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Allison Janae Hamilton’s “A Romance of Paradise” was on view at Marianne Boesky in New York this spring. It was the artist’s first solo show with the gallery and showcased her multidisciplinary practice and ongoing investigation of themes around environmental justice, folklore, and tradition. An ethereal palette of white, cream, blush pink, and pale yellow contrasted with the darker, sometimes haunted undertones of works like a series of fencing helmets adorned in feathers, beads, and hair or sculptures of animals of prey rendered in white and covered in flowers and eggs.
Using sound from her films as a way to immerse, Hamilton is able to transport her viewer to the fertile, storied landscape of the American South, once believed to be the actual Garden of Eden. She addresses how the myth of southward expansion has justified and covered up the atrocities of the land, as well as the current climate change crisis impacting vulnerable rural communities.
Whitewall spoke with Hamilton around the opening of “A Romance of Paradise,” when she had just gotten back to New York after spending all of the last year in her hometown due to the pandemic.
WHITEWALL: What was the starting point for the show?
ALLISON JANAE HAMILTON: The content and the concept is something I’ve been curious about for a while, which is this idea of mythology and landscape. As a kid growing up in school, we all learn about manifest destiny and western expansion. But the South also had myths that helped to justify this American expansion southward.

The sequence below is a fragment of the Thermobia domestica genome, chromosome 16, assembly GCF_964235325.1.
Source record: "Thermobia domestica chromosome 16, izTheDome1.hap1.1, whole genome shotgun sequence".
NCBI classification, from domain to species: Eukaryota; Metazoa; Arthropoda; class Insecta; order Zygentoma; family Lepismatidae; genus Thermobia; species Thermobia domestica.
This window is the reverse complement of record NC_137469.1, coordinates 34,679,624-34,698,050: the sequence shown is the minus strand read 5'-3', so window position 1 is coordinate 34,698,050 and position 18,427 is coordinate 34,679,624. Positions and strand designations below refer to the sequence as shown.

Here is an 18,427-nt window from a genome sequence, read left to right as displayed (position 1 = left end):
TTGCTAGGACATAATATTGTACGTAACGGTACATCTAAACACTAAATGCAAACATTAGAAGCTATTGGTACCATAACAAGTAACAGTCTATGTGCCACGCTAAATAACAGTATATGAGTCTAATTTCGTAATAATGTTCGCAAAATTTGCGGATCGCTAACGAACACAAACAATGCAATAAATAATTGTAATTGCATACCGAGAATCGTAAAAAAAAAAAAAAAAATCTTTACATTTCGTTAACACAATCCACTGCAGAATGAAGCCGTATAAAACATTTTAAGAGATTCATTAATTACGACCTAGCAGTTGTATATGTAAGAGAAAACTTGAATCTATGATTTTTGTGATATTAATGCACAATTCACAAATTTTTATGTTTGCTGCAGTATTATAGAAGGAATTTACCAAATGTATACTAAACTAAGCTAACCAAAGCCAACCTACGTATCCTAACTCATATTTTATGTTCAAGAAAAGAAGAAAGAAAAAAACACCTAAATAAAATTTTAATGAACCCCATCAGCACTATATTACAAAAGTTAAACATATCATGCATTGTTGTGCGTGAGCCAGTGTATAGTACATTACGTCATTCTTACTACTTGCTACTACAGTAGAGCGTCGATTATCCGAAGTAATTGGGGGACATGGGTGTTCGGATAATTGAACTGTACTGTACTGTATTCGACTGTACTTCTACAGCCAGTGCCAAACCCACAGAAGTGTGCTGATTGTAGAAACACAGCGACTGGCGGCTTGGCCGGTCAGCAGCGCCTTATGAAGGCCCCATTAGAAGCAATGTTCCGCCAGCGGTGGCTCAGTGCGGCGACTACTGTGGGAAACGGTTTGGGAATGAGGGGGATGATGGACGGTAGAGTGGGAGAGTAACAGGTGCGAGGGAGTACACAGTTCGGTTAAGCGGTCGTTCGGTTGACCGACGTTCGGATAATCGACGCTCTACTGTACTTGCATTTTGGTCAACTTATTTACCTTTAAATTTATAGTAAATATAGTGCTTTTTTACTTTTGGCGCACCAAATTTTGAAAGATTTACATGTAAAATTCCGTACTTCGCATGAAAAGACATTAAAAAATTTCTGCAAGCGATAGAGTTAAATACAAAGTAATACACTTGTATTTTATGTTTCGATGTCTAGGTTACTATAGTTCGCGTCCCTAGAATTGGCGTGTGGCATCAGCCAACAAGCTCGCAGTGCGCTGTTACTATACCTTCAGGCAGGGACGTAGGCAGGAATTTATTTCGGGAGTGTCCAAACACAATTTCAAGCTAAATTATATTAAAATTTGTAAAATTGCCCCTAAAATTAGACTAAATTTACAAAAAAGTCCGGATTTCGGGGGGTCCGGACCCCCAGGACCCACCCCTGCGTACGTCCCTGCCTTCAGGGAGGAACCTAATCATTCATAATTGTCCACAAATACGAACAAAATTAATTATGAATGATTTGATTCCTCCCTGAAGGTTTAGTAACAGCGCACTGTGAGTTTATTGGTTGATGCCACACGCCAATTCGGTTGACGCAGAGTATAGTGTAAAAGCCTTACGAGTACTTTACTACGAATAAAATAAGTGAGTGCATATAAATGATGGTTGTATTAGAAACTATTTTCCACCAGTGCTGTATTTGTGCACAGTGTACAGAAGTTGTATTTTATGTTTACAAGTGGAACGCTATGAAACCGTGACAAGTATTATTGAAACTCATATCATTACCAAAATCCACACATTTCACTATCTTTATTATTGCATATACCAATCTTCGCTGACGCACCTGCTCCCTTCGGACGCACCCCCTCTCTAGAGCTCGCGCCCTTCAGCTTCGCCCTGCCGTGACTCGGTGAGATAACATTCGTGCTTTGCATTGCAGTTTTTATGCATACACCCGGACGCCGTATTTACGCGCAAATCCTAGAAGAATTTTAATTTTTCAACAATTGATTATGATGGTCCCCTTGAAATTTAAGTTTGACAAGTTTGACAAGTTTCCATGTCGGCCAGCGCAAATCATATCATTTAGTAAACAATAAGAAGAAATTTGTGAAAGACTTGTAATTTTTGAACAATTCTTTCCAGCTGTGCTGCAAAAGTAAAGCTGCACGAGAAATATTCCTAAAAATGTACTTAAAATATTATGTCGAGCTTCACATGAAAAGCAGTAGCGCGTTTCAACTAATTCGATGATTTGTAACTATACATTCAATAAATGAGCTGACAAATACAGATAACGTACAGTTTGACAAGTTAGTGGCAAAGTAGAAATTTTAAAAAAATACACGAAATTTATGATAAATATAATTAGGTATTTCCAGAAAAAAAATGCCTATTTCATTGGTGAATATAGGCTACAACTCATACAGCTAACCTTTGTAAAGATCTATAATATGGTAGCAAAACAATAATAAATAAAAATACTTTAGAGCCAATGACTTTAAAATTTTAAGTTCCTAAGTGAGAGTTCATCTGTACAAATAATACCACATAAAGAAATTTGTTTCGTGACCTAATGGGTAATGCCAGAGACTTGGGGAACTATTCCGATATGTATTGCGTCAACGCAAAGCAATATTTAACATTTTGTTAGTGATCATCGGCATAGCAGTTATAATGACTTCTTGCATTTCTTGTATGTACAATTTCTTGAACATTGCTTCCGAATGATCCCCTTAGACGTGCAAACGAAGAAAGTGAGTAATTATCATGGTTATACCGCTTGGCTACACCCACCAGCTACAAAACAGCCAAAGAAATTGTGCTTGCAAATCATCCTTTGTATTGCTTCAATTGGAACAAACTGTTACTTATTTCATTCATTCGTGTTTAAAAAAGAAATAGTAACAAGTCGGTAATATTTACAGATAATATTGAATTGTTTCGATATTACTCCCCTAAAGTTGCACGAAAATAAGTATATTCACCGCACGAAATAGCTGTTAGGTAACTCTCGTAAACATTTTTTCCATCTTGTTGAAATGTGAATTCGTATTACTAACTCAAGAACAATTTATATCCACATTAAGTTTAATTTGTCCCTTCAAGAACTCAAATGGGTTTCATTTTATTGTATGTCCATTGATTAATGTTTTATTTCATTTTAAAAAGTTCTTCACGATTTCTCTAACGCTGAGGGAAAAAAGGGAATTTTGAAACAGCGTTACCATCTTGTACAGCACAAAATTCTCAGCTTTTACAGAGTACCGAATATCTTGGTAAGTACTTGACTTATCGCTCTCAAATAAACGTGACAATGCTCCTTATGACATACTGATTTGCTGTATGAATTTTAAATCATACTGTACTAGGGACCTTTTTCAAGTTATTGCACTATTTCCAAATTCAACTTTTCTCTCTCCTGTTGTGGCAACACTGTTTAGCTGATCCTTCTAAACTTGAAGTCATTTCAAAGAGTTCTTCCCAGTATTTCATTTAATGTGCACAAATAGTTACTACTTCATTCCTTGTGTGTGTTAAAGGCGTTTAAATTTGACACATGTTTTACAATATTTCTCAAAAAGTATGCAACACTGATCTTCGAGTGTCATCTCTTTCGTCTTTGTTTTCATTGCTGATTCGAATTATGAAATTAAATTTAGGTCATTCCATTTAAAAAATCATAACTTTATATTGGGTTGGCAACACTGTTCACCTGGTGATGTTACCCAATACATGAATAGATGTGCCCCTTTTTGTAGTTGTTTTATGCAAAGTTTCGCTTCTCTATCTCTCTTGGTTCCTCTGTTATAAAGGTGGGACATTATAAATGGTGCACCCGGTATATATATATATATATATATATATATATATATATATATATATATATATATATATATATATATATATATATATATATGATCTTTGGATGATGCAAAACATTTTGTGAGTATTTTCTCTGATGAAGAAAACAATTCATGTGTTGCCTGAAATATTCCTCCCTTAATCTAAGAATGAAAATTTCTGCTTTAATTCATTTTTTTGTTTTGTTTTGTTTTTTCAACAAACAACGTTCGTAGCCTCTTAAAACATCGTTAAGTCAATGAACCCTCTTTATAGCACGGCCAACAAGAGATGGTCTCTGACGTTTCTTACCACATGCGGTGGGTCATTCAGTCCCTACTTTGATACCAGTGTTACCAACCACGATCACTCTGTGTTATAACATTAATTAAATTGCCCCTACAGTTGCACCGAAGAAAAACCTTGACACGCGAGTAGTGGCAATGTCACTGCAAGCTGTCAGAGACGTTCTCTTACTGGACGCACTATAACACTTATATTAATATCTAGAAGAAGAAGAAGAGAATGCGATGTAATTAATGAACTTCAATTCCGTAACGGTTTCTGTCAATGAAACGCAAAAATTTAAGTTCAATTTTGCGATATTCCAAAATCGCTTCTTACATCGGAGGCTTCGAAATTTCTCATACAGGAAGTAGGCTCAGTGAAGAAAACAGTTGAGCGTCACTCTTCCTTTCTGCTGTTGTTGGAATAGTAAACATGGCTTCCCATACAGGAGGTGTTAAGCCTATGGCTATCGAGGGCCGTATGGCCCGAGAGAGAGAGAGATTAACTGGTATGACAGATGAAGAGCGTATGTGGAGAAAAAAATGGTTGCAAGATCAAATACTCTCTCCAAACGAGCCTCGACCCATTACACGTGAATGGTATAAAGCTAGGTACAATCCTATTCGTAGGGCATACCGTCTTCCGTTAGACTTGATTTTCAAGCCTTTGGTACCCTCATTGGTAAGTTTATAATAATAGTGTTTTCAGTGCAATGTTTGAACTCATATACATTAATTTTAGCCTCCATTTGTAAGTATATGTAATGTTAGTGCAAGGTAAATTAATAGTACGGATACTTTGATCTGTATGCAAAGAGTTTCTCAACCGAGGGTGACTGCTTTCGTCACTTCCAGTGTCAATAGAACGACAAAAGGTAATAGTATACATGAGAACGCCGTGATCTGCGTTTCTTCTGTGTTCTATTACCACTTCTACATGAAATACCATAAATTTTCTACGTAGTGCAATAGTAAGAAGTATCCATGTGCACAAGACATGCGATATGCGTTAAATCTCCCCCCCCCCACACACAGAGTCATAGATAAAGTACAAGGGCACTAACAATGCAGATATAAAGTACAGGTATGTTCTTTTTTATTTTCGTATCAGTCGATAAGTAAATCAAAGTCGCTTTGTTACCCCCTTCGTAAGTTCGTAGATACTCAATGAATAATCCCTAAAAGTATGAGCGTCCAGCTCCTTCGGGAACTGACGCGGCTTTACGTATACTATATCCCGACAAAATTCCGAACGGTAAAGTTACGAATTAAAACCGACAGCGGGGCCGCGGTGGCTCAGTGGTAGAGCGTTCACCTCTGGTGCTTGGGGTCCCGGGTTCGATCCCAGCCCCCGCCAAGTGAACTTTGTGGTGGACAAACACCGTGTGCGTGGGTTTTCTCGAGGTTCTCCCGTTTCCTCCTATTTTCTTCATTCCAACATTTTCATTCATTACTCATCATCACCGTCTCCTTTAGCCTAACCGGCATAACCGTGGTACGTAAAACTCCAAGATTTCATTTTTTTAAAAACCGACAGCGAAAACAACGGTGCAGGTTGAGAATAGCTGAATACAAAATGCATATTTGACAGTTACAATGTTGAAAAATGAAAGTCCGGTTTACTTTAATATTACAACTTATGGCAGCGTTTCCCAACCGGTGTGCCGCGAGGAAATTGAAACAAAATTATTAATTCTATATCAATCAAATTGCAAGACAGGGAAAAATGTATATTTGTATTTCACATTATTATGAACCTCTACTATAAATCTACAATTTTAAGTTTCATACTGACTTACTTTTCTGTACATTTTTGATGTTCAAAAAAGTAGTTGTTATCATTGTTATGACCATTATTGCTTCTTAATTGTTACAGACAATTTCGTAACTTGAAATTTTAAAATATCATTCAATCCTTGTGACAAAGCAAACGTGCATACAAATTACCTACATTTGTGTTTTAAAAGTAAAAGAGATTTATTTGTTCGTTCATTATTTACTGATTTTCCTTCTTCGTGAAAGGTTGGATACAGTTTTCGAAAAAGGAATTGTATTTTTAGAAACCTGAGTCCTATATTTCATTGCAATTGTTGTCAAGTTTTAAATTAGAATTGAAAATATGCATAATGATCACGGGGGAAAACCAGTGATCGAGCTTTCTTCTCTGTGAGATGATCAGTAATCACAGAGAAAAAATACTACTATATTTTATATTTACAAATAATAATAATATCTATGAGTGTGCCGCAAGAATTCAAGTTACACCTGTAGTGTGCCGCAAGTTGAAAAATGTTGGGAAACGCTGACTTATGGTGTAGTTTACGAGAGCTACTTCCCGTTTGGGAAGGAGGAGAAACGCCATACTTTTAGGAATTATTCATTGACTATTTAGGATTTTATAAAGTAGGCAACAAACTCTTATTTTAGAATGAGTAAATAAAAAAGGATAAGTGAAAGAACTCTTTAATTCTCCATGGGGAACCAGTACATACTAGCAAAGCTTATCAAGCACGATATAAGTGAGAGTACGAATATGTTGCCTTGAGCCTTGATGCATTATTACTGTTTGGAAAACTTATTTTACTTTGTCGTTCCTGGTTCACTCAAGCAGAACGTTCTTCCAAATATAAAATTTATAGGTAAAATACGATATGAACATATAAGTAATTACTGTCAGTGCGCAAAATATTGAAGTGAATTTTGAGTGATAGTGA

Early explorers in the region thought the literal Garden of Eden was in the American South—the 35th parallel line, which ran from eastern North Carolina to Memphis. I was reading all of this material and primary sources that described the South as lush, fertile, and rich for cultivation. A lot of the language was very feminine, “lush, fertile land.” Whereas the West had this “home on the range,” let’s conquer the open space. The South was swampy, even more so hundreds of years ago—more subtropical.
In order to justify something horrific, there has to be a story. That’s the effect of the narrative; you’re creating a storyline that excuses or makes it okay. Exploring that was interesting to me. That’s something you see all over the world. What are the stories and what are the myths that become entrenched and ingrained that were originally meant to justify something? How are those myths operating now? What does that mean for the future?
WW: While your home in Florida has always served as inspiration, you spent close to a year back in your hometown as a result of the pandemic. How do you think that impacted this new work?
AJH: I’m from the northern part of Florida, like a 15-minute drive from the Georgia border. Culturally, it’s the American South—gumbo and grits, and whatever. It’s got that low country culture, that Gulf South culture. I call my region Jurassic Park, especially in the summertime. Being there for the spring and summer for the first time since college, it was overwhelming, oppressive . . . the humidity, the lush trees. It’s like a jungle.
I always try to have a bit of immersion in what I’m doing, so I think that even though the show has a little bit of restraint—I wanted there to be space and I wanted there to be this ethereal, heavenly vibe— it definitely still was important for me to have some kind of immersion. The soundscape was important. I did want the viewer to feel somewhat surrounded.